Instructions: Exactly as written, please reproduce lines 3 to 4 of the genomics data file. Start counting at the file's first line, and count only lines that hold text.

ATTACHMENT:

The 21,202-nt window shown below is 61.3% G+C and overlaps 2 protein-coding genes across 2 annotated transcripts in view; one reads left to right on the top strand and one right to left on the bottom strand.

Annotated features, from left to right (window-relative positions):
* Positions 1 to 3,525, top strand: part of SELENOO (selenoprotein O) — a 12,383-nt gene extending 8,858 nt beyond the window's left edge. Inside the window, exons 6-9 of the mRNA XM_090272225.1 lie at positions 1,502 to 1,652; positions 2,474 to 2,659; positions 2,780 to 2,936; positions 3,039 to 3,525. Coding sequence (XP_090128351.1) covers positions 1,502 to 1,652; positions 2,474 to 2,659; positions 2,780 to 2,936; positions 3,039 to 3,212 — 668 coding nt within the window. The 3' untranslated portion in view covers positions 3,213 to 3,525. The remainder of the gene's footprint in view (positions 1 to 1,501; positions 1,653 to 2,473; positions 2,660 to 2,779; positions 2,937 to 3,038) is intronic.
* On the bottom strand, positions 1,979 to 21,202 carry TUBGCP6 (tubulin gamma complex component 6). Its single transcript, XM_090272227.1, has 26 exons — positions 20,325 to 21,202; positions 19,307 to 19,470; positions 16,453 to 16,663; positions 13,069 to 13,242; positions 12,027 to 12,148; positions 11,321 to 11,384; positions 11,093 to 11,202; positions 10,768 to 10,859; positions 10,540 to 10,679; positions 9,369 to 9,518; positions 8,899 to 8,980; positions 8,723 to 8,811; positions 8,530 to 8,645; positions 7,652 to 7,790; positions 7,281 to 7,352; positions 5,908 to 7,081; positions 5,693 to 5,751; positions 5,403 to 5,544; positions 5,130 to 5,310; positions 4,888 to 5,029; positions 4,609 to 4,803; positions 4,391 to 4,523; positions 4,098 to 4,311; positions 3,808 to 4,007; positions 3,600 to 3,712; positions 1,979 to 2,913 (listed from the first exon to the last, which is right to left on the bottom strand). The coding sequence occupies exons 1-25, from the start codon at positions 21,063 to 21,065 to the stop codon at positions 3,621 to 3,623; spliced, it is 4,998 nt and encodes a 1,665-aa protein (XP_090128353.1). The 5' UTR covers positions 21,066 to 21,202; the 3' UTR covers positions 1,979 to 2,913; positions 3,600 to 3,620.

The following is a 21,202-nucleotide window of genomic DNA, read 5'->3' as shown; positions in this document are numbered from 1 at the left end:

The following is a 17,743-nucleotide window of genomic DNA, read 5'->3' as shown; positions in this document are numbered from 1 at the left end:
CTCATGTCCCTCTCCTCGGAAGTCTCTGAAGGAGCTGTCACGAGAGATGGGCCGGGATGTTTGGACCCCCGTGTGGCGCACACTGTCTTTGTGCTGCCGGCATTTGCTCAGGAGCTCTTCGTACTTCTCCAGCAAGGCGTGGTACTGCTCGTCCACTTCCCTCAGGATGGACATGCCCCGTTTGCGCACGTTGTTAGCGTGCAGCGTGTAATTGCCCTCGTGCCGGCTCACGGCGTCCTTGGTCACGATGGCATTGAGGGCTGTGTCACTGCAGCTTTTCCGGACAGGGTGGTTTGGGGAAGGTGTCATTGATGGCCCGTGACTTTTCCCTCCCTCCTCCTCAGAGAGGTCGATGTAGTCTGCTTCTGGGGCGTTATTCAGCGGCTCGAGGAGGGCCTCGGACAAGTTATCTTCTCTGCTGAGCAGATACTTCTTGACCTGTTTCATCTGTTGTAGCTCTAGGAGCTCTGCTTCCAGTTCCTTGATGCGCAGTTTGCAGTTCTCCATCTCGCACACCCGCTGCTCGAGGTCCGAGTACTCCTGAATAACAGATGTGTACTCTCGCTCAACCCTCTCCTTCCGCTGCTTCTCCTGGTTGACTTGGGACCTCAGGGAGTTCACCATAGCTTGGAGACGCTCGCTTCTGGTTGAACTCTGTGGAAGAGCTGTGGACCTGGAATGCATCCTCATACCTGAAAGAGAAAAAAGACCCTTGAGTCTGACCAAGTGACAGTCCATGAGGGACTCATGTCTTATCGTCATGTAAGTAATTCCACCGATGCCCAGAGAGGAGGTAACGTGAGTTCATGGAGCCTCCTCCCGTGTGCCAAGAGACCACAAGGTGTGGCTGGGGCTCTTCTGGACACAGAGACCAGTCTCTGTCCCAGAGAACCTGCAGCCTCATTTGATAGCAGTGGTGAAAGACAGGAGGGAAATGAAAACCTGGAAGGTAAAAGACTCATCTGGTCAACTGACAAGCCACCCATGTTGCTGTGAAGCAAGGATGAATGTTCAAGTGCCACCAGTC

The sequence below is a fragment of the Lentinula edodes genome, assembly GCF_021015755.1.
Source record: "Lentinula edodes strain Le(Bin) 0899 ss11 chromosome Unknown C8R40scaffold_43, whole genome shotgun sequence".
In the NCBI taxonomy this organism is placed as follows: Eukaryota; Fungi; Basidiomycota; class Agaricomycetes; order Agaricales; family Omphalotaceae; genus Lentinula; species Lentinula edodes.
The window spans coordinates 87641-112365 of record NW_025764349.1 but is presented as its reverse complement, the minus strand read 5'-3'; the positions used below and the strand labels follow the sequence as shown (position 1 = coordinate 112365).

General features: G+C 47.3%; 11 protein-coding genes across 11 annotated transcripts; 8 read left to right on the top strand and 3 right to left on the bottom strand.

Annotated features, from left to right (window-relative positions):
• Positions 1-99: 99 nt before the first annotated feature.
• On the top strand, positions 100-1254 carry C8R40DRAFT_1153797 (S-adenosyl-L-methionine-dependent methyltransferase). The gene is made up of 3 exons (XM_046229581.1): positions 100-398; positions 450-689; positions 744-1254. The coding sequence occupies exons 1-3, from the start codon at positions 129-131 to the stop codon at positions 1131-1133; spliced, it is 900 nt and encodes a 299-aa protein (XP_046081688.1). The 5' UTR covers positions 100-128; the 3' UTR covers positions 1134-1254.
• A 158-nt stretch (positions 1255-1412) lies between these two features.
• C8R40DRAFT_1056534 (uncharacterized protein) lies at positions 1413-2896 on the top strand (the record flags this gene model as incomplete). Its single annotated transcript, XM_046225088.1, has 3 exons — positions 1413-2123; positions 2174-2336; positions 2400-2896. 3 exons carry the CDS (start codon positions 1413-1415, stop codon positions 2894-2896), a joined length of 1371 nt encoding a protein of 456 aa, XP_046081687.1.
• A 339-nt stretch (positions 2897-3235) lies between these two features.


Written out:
* Positions 1 to 3,525, top strand: part of SELENOO (selenoprotein O) — a 12,383-nt gene extending 8,858 nt beyond the window's left edge. Inside the window, exons 6-9 of the mRNA XM_090272225.1 lie at positions 1,502 to 1,652; positions 2,474 to 2,659; positions 2,780 to 2,936; positions 3,039 to 3,525. Coding sequence (XP_090128351.1) covers positions 1,502 to 1,652; positions 2,474 to 2,659; positions 2,780 to 2,936; positions 3,039 to 3,212 — 668 coding nt within the window. The 3' untranslated portion in view covers positions 3,213 to 3,525. The remainder of the gene's footprint in view (positions 1 to 1,501; positions 1,653 to 2,473; positions 2,660 to 2,779; positions 2,937 to 3,038) is intronic.
* On the bottom strand, positions 1,979 to 21,202 carry TUBGCP6 (tubulin gamma complex component 6). Its single transcript, XM_090272227.1, has 26 exons — positions 20,325 to 21,202; positions 19,307 to 19,470; positions 16,453 to 16,663; positions 13,069 to 13,242; positions 12,027 to 12,148; positions 11,321 to 11,384; positions 11,093 to 11,202; positions 10,768 to 10,859; positions 10,540 to 10,679; positions 9,369 to 9,518; positions 8,899 to 8,980; positions 8,723 to 8,811; positions 8,530 to 8,645; positions 7,652 to 7,790; positions 7,281 to 7,352; positions 5,908 to 7,081; positions 5,693 to 5,751; positions 5,403 to 5,544; positions 5,130 to 5,310; positions 4,888 to 5,029; positions 4,609 to 4,803; positions 4,391 to 4,523; positions 4,098 to 4,311; positions 3,808 to 4,007; positions 3,600 to 3,712; positions 1,979 to 2,913 (listed from the first exon to the last, which is right to left on the bottom strand). The coding sequence occupies exons 1-25, from the start codon at positions 21,063 to 21,065 to the stop codon at positions 3,621 to 3,623; spliced, it is 4,998 nt and encodes a 1,665-aa protein (XP_090128353.1). The 5' UTR covers positions 21,066 to 21,202; the 3' UTR covers positions 1,979 to 2,913; positions 3,600 to 3,620.